Shaken Up and Stirred
In addition to being the official start of the Kentucky Bourbon Trail, Louisville is home to a number of cocktail bars that are putting an imaginative spin on the region’s well-known spirit.
“Oh!” Brent Elliott exclaims, his eyes lighting up after he takes a sip of the Double Sided Tape, a bourbon and scotch cocktail served at Proof on Main (proofonmain.com) in Louisville. “I should have ordered that.”
When it comes to cocktails that feature Kentucky’s flagship spirit, Elliott—like many master distillers along the bourbon trail—is a traditionalist. The master distiller and director of quality at Four Roses Bourbon typically orders an Old Fashioned or Manhattan, even when more inventive and decidedly modernist bourbon libations grace the menu. Elliott isn’t opposed to creative cocktails, but on the topic of wildly inventive concoctions where bourbon is just one of many ingredients, the longtime whiskey-maker is a skeptic. He simply believes a bourbon cocktail should taste like bourbon.
In Elliott’s estimation, the Double Sided Tape succeeds, even though it also features a sherry-finished blended scotch and an aromatic liqueur made from sweet and bitter orange peels. As he acknowledges, bourbon isn’t the most dominant flavor in the cocktail, but it’s an integral part of the drink’s structure.
That bourbon can serve as the nucleus of a creative cocktail is no surprise to Chris Morris, master distiller at Woodford Reserve Distillery, who talks of bartenders as artists and positions bourbon as the spirit that provides them with the broadest palate of colors with which to paint.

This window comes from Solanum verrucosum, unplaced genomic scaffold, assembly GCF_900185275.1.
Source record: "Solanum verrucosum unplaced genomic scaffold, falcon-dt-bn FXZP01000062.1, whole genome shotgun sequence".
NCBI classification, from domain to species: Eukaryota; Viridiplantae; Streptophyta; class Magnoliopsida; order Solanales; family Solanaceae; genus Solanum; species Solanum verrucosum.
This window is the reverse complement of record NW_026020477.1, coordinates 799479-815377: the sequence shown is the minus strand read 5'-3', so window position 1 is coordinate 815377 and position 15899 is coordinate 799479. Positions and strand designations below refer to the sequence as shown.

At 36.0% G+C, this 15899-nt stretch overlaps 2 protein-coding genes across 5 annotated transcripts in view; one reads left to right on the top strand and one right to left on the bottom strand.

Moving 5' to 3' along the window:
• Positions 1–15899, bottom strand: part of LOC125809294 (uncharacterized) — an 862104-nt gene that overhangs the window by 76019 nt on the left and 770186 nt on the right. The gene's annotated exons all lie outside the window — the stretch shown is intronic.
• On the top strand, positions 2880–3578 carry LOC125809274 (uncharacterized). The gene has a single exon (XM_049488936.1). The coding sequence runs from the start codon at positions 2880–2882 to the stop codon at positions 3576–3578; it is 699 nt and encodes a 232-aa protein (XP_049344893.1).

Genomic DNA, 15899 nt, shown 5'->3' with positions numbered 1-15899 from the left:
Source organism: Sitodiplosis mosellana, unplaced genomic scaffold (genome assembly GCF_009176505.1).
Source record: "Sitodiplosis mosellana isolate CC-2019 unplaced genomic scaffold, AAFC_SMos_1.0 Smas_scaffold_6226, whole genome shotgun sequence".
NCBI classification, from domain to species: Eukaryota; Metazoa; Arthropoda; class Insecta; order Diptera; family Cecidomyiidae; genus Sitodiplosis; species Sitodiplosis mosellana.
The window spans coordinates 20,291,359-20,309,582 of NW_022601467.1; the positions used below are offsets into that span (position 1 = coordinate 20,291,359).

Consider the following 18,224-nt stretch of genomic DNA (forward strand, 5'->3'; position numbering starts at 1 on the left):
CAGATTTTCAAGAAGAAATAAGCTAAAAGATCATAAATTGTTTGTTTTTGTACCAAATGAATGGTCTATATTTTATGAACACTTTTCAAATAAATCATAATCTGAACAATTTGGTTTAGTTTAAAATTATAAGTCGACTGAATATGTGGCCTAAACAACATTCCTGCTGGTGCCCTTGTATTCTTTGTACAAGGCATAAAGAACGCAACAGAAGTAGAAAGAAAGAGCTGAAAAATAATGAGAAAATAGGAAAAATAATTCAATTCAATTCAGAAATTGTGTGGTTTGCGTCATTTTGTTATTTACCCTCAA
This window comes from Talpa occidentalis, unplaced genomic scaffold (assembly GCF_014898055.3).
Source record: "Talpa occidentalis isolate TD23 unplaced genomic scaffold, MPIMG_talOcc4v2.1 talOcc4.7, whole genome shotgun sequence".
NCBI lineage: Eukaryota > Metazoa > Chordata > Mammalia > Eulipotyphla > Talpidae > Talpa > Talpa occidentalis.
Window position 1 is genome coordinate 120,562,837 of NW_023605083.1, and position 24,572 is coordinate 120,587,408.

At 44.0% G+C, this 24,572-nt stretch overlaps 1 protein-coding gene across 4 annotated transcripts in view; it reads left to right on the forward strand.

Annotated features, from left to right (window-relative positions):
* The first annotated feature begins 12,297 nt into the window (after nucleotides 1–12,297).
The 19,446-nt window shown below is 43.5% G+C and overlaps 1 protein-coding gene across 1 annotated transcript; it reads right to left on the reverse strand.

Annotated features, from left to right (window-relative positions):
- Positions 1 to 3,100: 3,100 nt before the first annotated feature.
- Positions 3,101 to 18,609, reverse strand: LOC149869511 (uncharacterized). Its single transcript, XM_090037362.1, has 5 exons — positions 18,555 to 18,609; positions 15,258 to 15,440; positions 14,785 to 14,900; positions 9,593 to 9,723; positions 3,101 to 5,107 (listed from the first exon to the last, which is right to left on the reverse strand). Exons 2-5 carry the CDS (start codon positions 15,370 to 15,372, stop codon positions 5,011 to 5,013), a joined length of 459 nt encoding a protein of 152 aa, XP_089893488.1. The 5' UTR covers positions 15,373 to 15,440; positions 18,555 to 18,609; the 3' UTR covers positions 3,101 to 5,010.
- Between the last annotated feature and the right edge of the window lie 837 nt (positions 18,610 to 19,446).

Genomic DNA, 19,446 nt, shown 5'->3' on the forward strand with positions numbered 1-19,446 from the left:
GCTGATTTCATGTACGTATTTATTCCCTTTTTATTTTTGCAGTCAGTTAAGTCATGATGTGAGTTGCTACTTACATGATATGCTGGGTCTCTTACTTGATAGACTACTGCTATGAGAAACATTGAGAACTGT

“A good bourbon,” he says, “will have spice notes—if it includes rye in its recipe—fruit character from the fermentation, sweet aromatics from the wood barrel, oaky notes from a barrel’s char, and grain character. It is the most versatile of all spirits.”
For creative takes on bourbon—shaken or stirred—Morris recommends a visit to Hell or High Water (hellorhighwaterbar.com), a speakeasy on Whiskey Row in downtown Louisville. “In this area there are a lot of [bars that serve] straightforward cocktails that highlight bourbon,” says Sean Gardner, Hell or High Water’s general manager. “We strive to see how bourbon fits in with other traditions.”
Case in point: the Fast Track, a Hell or High Water best-seller that marries bourbon with Islay Scotch, amaretto, pear liqueur, a peppercorn reduction, and Corazón bitters. It’s served on the rocks with a lemon twist, but the cocktail begins with a glass that’s smoked at the bar using oak chips. “It gives it a great, smoky aroma that highlights what’s going on with the scotch and also brings out the toasted notes from the bourbon barrel,” Gardner explains. “It’s also a distinct experience. When you see something being lit on fire at the bar, it definitely grabs your attention.”
For creative bourbon cocktails not served at his own establishment, Gardner walks 20 minutes east to Rye on Market (ryeonmarket.com), where Beverage Director Kelsey Hofmann doesn’t shy away from unexpected flavor combinations. As proof, Hofmann shakes up a wheated-bourbon-and-banana-liqueur concoction appropriately named B-a-n-a-n-a-s.
It’s a cocktail that also incorporates a rich jasmine green tea syrup, overproof Jamaican rum, and lime juice. “I wanted to make a whiskey cocktail that was fun and friendly for whiskey drinkers and non-whiskey drinkers,” Hofmann says. “The bourbon is the base spirit, but this is just a different perspective on a bourbon cocktail. Instead of focusing on [traditional] caramel and orange notes, this focuses on the lighter tropical notes, like banana and coconut, which you’ll find when you taste something that has aged in a barrel.”